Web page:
You’re convinced you need a good 7ft bar and not a cheapo bar like one included in a basic 300 lb olympic weight set, but you balk at seeing people spend a week’s salary on one. You want it as a tool for weight lifting that will last a long time, but $300 is a lot of money.
If that’s you, read on.
You can spend $700 on a new bar if you really want to. Only lifters putting up big numbers will discover why it’s so good. Plus, it makes sense for competitive athletes who want to be lifting on the same bar they have at the meet.
For bars strictly under $200, I’ve narrowed it down to this short list.
Table of Contents
These include all 7ft bars for both powerlifting and olympic weightlifting. There aren’t many of them in this price range, so I thought it best to just include both rather than write a separate article.
|Rep Sabre||28mm||Bright Zinc||150,000||Bronze Bushing||Dual||$189|
ALL of the bars above have NO center knurl, are 7ft long, and weigh 45 lbs or 44 lbs (20kg). The center knurling just worked out that way. If any bars under $200 have center knurling, I’ll include them.
Note: Prices tend to increase over time. If any of these shoot over $200, please leave a comment below! I have already had to remove a couple bars from this article when their prices shot up by $40.
There are other bars that make it under the $200 cutoff, but they don’t stand out enough for you to pick them over any of these. I also didn’t include the cheap economy bars that sell for $115 or so.
|Shaft Finish||Black Zinc Phosphate|
|Tensile Strength||130,000 PSI|
|Sleeve Spin||Steel Bushing|
CAP re-branded the OB-86B in 2015 with a green “Beast” label on the ends. The other change was the black oxide coating is now black zinc phosphate. Other than that, it’s the same stand-out bar they’ve been selling for years.
Let me get one thing clear. CAP has a ton of junk products. Right down to plastic cement-filled dumbbells and plastic jump ropes. It’s like the quintessential Chinese dollar store products. I believe C.A.P. stands for Chinese Athletic Products. They make a few decent products, and their price points are low even on them. Most notably their line of barbells is good, and some of their dumbbells and weight plates are fine too.
I had the this CAP bar for a while for my own use. Note that I only cleaned 205 and deadlifted 315 on it. There’s very little rattle on the sleeves. I had no problem with the grip. The knurling is average. The zinc phosphate coating didn’t start to wear off as quickly as the black oxide coating on my previous bar.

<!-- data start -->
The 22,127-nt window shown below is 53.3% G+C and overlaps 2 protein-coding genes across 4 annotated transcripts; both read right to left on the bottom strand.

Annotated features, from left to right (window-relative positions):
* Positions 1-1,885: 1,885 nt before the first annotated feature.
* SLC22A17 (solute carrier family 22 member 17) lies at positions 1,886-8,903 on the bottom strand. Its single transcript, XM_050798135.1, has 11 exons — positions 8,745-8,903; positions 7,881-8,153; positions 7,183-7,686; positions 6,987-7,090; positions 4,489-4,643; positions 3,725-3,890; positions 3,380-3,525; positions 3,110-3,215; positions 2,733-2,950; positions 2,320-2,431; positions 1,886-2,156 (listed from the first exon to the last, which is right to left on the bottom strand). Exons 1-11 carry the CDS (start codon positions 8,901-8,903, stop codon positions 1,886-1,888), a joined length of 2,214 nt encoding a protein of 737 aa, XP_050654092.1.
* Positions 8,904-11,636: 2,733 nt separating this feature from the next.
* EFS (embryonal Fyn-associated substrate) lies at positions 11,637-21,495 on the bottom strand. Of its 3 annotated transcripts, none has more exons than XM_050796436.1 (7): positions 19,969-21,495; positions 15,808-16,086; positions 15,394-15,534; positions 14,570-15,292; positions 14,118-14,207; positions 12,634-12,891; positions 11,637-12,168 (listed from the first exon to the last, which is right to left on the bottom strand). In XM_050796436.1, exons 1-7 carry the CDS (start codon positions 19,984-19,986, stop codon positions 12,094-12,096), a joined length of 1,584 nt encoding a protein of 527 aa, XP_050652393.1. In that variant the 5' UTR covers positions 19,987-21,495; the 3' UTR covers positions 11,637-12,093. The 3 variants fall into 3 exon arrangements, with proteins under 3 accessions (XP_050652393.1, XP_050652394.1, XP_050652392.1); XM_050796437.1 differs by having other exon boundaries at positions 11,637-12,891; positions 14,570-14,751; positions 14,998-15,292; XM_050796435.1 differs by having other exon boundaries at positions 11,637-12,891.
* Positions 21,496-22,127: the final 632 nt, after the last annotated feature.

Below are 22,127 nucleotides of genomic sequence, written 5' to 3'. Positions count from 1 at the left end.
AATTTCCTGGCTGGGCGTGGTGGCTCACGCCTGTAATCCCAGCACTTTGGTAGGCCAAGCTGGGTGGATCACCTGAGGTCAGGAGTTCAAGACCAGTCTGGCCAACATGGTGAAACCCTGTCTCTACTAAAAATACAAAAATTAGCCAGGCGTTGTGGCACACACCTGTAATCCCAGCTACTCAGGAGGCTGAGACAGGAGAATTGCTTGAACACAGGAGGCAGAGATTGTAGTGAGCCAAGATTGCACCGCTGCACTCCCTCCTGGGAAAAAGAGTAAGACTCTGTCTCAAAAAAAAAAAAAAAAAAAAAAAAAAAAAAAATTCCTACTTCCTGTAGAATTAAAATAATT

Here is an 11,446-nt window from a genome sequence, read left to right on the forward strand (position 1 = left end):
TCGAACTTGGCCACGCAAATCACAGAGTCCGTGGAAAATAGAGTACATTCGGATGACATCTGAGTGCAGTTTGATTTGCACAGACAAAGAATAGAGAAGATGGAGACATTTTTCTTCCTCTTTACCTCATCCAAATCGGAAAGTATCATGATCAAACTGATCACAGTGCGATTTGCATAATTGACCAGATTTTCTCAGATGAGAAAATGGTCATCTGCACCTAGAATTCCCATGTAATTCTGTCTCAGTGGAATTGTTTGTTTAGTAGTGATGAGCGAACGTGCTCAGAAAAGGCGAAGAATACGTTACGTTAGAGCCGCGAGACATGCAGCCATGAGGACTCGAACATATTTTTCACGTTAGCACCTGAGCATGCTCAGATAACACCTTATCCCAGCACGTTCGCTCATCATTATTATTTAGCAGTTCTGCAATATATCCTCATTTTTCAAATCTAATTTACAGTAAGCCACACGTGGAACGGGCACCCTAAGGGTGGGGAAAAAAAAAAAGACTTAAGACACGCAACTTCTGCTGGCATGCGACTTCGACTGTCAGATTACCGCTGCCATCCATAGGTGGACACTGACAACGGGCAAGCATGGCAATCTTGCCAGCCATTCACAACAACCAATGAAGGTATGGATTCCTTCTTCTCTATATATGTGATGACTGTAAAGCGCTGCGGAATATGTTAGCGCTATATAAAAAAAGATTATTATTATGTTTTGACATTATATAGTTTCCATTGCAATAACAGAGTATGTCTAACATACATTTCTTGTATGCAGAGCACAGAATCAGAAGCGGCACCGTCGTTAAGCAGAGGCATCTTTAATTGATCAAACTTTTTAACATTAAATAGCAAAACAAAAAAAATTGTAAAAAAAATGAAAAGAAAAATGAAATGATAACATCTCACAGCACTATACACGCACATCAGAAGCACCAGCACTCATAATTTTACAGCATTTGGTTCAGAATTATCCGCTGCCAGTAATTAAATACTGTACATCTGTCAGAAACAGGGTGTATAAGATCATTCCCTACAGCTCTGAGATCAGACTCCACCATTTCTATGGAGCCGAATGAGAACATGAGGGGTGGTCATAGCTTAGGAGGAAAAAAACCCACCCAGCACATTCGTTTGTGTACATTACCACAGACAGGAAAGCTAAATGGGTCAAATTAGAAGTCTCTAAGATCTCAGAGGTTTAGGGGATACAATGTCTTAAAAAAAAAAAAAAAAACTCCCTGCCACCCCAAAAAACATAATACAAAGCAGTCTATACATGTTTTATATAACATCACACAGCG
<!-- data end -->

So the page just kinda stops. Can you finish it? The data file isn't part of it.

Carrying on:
The bodybuilding.com forum has a thread devoted to this bar, with links to reviews as far back as 2010.
On the downside, this is not the strongest bar and not even up to the standards of modern bars. Several years ago it was a good bar for the price, for light enough lifting. Today it’s out of date. Likely you’ll be okay dropping it on the floor with bumpers. That part isn’t a problem. It’s when you drop a bar hard on a rack, or bounce hard out of the hole during a 400lb squat (yeah, most of us don’t have that problem), the very low 130,000 PSI might show itself with a bent bar.
The steel bushings on this bar lead to about the worst spin available. Modern bars have either bronze or composite bushings. It’s some kind of molecular thing where steel-on-steel makes for more friction than against those other materials.
It’s worth mentioning that this is the only bar on this list with IPF knurl marks, those little 1/2″ wide smooth spots you use as finger guides. The iPF marks are not quite as far apart as IWF. It just affects the hand placement you’re used to.
|Shaft Finish||Bright Zinc|
|Sleeve Spin||Bronze Bushing|
|Center Knurl||Your Choice|
As of writing, the best priced bar on the list!
Rep Fitness has gained a reputation since 2012 for having equipment that rivals Rogue in quality, bit slightly lower in price. That holds true here, with the Sabre coming in lower than the Rogue Echo Bar.
Note that unlike with some suppliers, Rep does not offer free shipping, preferring instead to keep their product prices low and charge actual shipping costs, saving you money on larger purchases. Otherwise the shipping costs are built into the product price and and you end up overpaying on larger orders unless the store has a discount structure for large orders.
The thing that stands out with this bar is the tensile strength is not very high at 150,000. It should be ok for home use, but you could run into trouble with people abusing it in group or commercial environments. It’s a simple fact of life that people do not treat other people’s property as good as they treat their own. Commercial gym owners have learned to get more heavy duty stuff than they would think is needed.
You can very often get a Boneyard Bar in Rogue’s closeouts, which have cosmetic blemishes off the production line but are otherwise fine. I’ve seen Ohio Bars and B&R Bars listed there for under $200.
If you don’t see one at the moment, check again in a few weeks. I see them listed more often than not.
The Rogue Echo Bar used to be a good choice under $200, but they have since jacked up the price.